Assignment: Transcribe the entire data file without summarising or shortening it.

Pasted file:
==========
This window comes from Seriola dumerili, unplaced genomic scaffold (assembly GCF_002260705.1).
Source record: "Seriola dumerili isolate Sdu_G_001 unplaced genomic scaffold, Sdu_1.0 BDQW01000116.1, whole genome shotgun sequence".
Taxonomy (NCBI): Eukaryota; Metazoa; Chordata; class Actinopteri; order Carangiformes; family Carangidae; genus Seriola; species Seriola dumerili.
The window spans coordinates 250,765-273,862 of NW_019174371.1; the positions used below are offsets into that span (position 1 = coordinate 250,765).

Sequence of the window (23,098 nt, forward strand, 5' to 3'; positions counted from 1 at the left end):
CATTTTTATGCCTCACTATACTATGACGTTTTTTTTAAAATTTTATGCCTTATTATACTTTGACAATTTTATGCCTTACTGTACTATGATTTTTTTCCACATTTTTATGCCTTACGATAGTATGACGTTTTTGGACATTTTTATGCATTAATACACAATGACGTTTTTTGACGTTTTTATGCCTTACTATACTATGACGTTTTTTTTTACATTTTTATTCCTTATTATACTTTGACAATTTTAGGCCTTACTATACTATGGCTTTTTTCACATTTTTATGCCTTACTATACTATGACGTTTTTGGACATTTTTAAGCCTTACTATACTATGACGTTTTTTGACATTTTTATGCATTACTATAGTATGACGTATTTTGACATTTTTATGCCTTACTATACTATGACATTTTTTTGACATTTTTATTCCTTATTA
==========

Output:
This window comes from Seriola dumerili, unplaced genomic scaffold (assembly GCF_002260705.1).
Source record: "Seriola dumerili isolate Sdu_G_001 unplaced genomic scaffold, Sdu_1.0 BDQW01000116.1, whole genome shotgun sequence".
Taxonomy (NCBI): Eukaryota; Metazoa; Chordata; class Actinopteri; order Carangiformes; family Carangidae; genus Seriola; species Seriola dumerili.
The window spans coordinates 250,765-273,862 of NW_019174371.1; the positions used below are offsets into that span (position 1 = coordinate 250,765).

Sequence of the window (23,098 nt, forward strand, 5' to 3'; positions counted from 1 at the left end):
CATTTTTATGCCTCACTATACTATGACGTTTTTTTTAAAATTTTATGCCTTATTATACTTTGACAATTTTATGCCTTACTGTACTATGATTTTTTTCCACATTTTTATGCCTTACGATAGTATGACGTTTTTGGACATTTTTATGCATTAATACACAATGACGTTTTTTGACGTTTTTATGCCTTACTATACTATGACGTTTTTTTTTACATTTTTATTCCTTATTATACTTTGACAATTTTAGGCCTTACTATACTATGGCTTTTTTCACATTTTTATGCCTTACTATACTATGACGTTTTTGGACATTTTTAAGCCTTACTATACTATGACGTTTTTTGACATTTTTATGCATTACTATAGTATGACGTATTTTGACATTTTTATGCCTTACTATACTATGACATTTTTTTGACATTTTTATTCCTTATTA